Organization.
TELEGRAPH, July 2008 (Vol.41 No.07), p 9
Minister tells ships to slow to get greener.
Transport minister Ruth Kelly has called for
more to be done to cut emissions from shipping
describing this as the industrys most urgent
and serious challenge. TELEGRAPH, July
2008 (Vol.41 No.07), p 9
How kitchen towels could help clean oil
spills. Researchers have come up with a plan
to use giant kitchen towels to clean up oil spills
at sea. They predict the wafer-thin membranes
could be used to replace booms and detergents in
responding to marine-pollution incidents.
TELEGRAPH, July 2008 (Vol.41 No.07), p 11
Sigma S6 useful for oil slick detection.
Rutter Technologies (Rutter) has successfully
completed an independent trial of its Sigma S6
Radar for oil slick detection. The trial proved
that the technology could be used to detect oil on
the ocean surface from a moving vessel. OIL

SPILL INTELLIGENCE REPORT, 19 June


2008 (Vol.31 No.26), p 3
Spill from sunken ship contained. Oil
leaking from a second vessel that foundered and
sank in the Philippines during Typhoon
Frank/Fengshen has been brought under control,
according to the Philippine Coast Guard. The
MV Lake Paoay went down 4 kilometres (2.5
miles) off the coastal town of Cartes on Saturday,
21 June 2008, a victim of the same storm that
sank a ferry, the MV Princess of the Stars, also
on 21 June. OIL SPILL INTELLIGENCE
REPORT, 02 July 2008 (Vol.31 No.28), p 1
Combating greenhouse gas emissions: IMO
ahead of the game. The Marine Environment
Protection Committee has embraced the proposal
of International Maritime Organization (IMO)
Secretary-General Efthimios Mitropoulos to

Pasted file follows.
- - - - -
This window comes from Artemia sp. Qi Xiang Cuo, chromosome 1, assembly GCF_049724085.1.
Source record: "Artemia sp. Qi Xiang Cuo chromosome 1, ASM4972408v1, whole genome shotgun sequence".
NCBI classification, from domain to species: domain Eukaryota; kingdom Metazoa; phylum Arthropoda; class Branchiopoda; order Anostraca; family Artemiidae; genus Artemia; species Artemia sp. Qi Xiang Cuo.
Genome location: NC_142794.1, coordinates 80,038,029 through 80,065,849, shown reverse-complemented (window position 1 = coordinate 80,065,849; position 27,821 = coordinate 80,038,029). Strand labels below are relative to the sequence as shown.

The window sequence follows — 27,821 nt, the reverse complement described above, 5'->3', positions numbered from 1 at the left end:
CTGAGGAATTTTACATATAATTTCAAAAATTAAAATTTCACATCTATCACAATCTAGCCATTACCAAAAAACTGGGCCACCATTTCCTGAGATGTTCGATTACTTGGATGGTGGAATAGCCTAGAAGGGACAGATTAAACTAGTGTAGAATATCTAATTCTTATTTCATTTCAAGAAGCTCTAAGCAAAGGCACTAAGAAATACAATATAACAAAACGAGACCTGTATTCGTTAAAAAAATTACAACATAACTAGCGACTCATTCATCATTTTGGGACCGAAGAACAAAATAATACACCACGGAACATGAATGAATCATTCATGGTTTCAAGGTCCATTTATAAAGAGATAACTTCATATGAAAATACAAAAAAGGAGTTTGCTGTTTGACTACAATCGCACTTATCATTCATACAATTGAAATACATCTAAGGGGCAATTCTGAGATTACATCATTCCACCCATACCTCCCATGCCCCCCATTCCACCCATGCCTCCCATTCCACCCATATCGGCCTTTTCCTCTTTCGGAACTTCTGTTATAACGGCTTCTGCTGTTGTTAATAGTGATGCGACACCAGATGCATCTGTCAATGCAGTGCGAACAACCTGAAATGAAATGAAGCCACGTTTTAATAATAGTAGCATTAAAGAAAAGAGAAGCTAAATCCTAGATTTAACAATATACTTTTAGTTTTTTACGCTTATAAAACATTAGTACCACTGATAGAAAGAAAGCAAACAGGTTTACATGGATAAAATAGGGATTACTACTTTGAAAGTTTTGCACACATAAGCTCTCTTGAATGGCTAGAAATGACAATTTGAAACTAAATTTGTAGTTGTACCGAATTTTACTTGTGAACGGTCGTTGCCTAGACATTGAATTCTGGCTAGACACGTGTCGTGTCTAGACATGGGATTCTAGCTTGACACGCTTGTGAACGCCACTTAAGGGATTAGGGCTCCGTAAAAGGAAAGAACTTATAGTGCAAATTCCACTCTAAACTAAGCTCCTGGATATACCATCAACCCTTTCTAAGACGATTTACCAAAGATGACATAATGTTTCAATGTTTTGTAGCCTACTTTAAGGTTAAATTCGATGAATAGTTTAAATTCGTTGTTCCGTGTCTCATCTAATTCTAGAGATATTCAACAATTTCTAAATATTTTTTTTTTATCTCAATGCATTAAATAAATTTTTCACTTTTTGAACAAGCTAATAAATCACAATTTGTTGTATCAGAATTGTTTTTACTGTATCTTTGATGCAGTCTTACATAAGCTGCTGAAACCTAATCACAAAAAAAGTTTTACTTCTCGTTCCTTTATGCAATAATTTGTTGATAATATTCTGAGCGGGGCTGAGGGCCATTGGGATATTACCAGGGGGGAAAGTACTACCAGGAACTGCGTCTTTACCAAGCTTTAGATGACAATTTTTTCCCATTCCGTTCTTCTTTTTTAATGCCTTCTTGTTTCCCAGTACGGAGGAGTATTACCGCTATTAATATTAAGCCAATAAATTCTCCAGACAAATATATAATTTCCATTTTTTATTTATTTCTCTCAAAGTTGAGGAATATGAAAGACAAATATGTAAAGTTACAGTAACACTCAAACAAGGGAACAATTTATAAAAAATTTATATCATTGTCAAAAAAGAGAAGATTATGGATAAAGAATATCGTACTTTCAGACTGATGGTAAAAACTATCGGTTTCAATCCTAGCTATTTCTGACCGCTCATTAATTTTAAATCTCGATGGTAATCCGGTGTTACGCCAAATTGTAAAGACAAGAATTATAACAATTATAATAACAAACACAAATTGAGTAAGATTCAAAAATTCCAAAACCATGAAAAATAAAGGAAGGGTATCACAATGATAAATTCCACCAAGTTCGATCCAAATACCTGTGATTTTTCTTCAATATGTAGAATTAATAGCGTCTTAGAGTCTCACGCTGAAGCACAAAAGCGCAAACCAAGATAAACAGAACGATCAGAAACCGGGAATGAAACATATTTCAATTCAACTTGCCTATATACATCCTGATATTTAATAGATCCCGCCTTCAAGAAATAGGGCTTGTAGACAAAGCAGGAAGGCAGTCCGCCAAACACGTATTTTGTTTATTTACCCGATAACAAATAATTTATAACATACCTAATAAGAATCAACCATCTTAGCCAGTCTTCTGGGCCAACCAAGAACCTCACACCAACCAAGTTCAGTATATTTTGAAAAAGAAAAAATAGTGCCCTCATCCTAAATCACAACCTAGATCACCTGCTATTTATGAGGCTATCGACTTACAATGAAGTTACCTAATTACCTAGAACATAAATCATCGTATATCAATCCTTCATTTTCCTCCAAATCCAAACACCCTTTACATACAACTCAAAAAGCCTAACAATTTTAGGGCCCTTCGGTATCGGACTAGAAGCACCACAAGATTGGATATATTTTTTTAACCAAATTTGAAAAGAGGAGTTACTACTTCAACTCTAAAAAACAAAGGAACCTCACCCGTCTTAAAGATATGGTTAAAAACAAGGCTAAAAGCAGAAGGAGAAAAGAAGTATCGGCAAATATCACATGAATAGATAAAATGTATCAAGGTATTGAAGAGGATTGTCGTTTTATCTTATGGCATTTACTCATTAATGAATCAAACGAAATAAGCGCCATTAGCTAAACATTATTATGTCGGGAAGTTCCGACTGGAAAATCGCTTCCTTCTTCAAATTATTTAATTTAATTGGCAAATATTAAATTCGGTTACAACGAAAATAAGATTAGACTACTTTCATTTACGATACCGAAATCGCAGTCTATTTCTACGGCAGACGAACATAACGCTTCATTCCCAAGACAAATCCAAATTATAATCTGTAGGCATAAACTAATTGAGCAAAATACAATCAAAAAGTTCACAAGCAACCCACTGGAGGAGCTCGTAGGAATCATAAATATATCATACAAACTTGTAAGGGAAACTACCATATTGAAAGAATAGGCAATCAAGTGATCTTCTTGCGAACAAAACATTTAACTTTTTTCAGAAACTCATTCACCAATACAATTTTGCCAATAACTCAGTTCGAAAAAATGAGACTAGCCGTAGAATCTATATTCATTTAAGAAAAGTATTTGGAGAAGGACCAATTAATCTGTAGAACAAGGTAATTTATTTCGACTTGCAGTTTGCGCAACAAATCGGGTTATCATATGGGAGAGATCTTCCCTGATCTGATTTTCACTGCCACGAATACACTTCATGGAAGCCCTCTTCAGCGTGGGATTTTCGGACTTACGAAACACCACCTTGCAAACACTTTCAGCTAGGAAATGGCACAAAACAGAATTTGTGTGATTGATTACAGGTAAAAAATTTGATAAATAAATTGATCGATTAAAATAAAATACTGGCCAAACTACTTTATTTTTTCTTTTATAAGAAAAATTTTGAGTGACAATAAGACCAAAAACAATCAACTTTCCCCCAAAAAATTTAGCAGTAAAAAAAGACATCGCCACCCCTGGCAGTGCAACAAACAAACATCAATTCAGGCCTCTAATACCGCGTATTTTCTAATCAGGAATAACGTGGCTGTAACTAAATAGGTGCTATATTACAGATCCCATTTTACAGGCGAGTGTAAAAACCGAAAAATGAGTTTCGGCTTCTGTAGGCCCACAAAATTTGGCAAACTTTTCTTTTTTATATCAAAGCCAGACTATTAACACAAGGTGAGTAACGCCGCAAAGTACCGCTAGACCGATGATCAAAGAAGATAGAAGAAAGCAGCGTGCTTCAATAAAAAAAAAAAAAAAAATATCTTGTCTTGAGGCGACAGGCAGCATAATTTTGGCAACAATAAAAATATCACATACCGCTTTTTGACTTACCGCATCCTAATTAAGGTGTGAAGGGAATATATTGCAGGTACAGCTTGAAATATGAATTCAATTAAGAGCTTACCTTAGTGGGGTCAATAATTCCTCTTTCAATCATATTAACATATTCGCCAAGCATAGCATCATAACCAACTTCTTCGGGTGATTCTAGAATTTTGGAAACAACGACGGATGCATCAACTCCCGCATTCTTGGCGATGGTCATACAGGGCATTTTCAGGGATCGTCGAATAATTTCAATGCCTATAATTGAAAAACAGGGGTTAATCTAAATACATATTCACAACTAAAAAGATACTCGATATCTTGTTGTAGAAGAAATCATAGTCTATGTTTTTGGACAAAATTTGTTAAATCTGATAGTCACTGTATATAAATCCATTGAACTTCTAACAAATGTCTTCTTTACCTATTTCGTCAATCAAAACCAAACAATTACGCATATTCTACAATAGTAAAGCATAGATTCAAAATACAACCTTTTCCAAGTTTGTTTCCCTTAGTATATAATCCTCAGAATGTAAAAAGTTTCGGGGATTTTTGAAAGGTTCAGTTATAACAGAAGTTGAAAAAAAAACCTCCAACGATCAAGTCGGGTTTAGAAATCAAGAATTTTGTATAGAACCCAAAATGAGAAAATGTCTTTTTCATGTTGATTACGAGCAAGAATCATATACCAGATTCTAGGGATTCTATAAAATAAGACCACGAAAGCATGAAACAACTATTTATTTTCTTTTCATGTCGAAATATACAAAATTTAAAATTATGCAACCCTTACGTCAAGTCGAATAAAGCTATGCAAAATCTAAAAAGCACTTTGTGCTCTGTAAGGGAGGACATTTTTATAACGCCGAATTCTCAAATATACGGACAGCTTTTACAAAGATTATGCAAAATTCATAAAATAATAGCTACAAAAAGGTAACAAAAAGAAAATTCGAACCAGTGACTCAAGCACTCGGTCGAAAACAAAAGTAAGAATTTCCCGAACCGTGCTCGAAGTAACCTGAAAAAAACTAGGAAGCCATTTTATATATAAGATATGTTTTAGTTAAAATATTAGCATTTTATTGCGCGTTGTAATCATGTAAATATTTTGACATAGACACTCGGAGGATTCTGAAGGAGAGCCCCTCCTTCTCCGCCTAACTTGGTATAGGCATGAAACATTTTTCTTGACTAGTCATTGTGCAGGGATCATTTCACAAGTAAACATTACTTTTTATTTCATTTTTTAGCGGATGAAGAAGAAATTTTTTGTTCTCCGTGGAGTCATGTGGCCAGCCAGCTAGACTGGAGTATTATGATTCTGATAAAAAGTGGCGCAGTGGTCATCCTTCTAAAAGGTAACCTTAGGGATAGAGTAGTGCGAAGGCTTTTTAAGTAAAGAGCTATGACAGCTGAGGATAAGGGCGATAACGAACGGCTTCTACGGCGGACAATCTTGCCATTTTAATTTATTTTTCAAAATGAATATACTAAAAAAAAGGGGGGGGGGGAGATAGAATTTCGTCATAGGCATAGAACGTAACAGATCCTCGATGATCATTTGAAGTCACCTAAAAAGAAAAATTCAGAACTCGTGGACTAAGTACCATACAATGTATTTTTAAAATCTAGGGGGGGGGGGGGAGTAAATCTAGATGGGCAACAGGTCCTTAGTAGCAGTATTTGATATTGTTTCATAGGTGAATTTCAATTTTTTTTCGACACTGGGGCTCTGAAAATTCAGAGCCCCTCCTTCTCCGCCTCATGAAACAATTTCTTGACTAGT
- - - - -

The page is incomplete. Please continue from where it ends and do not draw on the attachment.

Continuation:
fast-track work on developing a regulatory
regime for greenhouse gas emissions, writes
Aline De Bievre. BIMCO BULLETIN, June
2008 (Vol.103 No.3), pp 36-39
Eyeing the environment. Classification
societies are going green in an effort to help their
shipping clients adapt to the onerous challenge
of climate change, reports Namrata Nadkarni.
SEATRADE, July-August 2008 (Vol. 37 No.4),
pp 33-37
Kerch Strait clean again ?. According to
Ukrainian emergencies ministry, the Kerch Strait
has been completely cleared of traces of last
Novembers massive fuel spill. On 11 November
2007, during a fierce storm, an oil tanker,
Volganeft-139, broke in half in the middle of the
Strait of Kerch in Ukraininan waters. OIL
SPILL INTELLIGENCE REPORT, 10 July
2008 (Vol.31 No.29), pp 1-2
Rice University nanobatons may beat
pollution. Nanobatons developed by a team
of researchers at Rice University (Houston,
Texas, USA) may eventually be used in oil spill
cleanups, water pollution mitigation, and even
the delivery of medical treatments. OIL SPILL
INTELLIGENCE REPORT, 10 July 2008
(Vol.31 No.29), p 3
Un comite pour dfendre la faade
atlantique. Plusieurs associations dofficiers
de la marine marchande, dlves ou danciens
lves des ENMM ACLCCI, ACOMM, HSM)
ont form un Comit maritime de la faade
atlantique
qui
vise

defendre
un
dveloppement de la formation dans les ENMM
pour faire face aux besoins franais. LE

23

JOURNAL DE LA MARINA MARCHANDE,


27 June 2008, (No.4622-4623), p 13
Le Canada renforce les rgles techniques.
La rglementation sur les eaux de ballast vient